An Amazon Best Book of the Month, November 2014: There have been many books about Napoleon, but Andrew Roberts’ single-volume biography is the first to make full use of the ongoing French publication of Napoleon’s 33,000 letters. Seemingly leaving no stone unturned, Roberts begins in Corsica in 1769, pointing to Napoleon’s roots on that island—and a resulting fascination with the Roman Empire—as an early indicator of what history might hold for the boy. Napoleon’s upbringing—from his roots, to his penchant for holing up and reading about classic wars, to his education in France, all seemed to point in one direction—and by the time he was 24, he was a French general. Though he would be dead by fifty one, it was only the beginning of what he would accomplish. Although Napoleon: A Life is 800 pages long, it is both enjoyable and illuminating. Napoleon comes across as whip smart, well-studied, ambitious to a fault, a little awkward, and perhaps most importantly, a man who could turn on the charm when he needed to. Through his portrait, Roberts seems to be arguing two things: that Napoleon was far more than just a complex, and that his contributions to the world greatly surpassed those of the evil dictators that some compare him to. “The historian, like the orator,” Roberts quotes Napoleon as saying, “must persuade. He must convince.” I, for one, am convinced. A fascinating read.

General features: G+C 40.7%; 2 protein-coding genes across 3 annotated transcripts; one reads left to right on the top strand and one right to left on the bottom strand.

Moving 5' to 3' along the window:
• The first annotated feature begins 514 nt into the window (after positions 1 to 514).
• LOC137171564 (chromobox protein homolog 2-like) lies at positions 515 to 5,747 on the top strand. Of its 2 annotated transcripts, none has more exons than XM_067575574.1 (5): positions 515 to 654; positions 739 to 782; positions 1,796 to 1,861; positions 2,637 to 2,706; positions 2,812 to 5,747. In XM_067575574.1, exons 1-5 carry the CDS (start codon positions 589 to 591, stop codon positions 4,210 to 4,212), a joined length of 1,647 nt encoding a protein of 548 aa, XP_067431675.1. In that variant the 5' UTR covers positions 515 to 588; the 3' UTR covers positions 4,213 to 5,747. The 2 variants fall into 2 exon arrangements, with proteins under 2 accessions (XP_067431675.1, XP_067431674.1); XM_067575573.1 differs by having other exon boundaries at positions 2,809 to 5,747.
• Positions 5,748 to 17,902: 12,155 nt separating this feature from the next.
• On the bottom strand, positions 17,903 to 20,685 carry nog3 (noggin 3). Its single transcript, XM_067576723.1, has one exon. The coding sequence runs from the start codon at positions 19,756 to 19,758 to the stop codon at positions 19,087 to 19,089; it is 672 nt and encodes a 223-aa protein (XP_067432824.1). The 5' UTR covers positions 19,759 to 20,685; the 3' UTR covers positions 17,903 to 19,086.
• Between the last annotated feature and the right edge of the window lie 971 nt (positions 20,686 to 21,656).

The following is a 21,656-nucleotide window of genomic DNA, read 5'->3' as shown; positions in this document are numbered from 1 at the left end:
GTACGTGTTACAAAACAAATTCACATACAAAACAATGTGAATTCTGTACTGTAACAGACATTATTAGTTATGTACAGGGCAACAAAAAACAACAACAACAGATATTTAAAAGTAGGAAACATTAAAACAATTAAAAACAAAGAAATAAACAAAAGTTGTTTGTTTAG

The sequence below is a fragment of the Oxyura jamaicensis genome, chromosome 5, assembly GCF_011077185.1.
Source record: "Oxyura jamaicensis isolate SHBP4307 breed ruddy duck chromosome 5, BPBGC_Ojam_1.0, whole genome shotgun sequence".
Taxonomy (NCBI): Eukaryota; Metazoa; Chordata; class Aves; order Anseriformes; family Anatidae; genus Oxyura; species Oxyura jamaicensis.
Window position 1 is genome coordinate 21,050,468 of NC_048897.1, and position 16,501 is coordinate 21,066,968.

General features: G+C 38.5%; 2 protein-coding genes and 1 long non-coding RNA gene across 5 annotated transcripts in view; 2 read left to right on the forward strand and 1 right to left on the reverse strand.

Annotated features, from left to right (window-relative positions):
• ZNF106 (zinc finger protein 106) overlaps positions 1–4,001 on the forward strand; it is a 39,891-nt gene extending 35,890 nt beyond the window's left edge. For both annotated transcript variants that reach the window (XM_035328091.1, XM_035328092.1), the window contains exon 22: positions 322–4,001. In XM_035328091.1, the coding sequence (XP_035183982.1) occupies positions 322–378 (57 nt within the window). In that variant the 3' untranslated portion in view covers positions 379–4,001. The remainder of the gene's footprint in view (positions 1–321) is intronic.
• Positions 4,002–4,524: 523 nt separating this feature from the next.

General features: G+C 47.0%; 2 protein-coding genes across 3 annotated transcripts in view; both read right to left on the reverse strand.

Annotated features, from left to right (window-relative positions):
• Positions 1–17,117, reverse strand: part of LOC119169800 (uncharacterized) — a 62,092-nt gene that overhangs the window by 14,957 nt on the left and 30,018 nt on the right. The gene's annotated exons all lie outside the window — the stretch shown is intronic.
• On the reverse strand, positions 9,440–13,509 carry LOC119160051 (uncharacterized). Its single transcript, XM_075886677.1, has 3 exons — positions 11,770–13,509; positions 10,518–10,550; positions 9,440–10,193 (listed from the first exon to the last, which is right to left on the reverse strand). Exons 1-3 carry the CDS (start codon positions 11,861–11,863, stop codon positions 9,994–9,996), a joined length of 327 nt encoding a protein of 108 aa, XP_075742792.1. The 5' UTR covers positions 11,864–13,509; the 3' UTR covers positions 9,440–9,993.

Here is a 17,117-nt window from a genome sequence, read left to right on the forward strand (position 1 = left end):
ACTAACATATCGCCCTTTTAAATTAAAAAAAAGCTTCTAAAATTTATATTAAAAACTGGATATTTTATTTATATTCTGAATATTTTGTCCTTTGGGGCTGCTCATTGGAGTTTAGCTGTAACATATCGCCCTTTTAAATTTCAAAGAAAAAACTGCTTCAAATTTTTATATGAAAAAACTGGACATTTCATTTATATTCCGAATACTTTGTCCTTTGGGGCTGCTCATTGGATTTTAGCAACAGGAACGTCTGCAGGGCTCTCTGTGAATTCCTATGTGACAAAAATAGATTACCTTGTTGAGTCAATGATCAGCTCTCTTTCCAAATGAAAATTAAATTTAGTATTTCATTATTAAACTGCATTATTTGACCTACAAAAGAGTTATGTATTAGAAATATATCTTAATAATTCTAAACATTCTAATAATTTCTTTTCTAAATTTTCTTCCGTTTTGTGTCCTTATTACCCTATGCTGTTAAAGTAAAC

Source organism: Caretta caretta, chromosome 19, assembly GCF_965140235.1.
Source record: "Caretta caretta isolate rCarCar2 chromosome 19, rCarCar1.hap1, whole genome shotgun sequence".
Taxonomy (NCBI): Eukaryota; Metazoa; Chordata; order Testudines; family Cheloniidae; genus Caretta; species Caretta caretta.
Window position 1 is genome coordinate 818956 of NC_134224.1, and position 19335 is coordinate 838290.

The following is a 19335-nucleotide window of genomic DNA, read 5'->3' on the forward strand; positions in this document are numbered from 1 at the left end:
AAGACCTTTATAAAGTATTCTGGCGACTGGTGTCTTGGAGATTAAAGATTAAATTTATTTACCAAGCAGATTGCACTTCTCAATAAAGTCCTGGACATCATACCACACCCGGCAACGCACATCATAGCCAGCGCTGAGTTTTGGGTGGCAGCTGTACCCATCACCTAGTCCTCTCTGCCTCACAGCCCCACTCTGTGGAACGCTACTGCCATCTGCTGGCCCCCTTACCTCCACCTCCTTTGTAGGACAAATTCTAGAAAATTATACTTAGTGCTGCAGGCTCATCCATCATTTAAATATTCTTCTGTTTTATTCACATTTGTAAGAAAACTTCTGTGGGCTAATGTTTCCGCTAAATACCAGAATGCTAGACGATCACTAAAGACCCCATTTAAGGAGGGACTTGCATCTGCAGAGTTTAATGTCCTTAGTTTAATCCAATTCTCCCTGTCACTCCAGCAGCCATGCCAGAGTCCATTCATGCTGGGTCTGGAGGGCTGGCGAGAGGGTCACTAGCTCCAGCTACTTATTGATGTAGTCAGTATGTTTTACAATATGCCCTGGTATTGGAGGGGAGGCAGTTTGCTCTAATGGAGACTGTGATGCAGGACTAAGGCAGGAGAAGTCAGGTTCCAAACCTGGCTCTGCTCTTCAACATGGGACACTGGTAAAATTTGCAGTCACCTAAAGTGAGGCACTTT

The definitive biography of the great soldier-statesman by the New York Times bestselling author of The Storm of War—winner of the Grand Prix of the Fondation Napoleon 2014
Austerlitz, Borodino, Waterloo: his battles are among the greatest in history, but Napoleon Bonaparte was far more than a military genius and astute leader of men. Like George Washington and his own hero Julius Caesar, he was one of the greatest soldier-statesmen of all times.
Andrew Roberts’s Napoleon is the first one-volume biography to take advantage of the recent publication of Napoleon’s thirty-three thousand letters, which radically transform our understanding of his character and motivation. At last we see him as he was: protean multitasker, decisive, surprisingly willing to forgive his enemies and his errant wife Josephine. Like Churchill, he understood the strategic importance of telling his own story, and his memoirs, dictated from exile on St. Helena, became the single bestselling book of the nineteenth century.
An award-winning historian, Roberts traveled to fifty-three of Napoleon’s sixty battle sites, discovered crucial new documents in archives, and even made the long trip by boat to St. Helena. He is as acute in his understanding of politics as he is of military history. Here at last is a biography worthy of its subject: magisterial, insightful, beautifully written, by one of our foremost historians.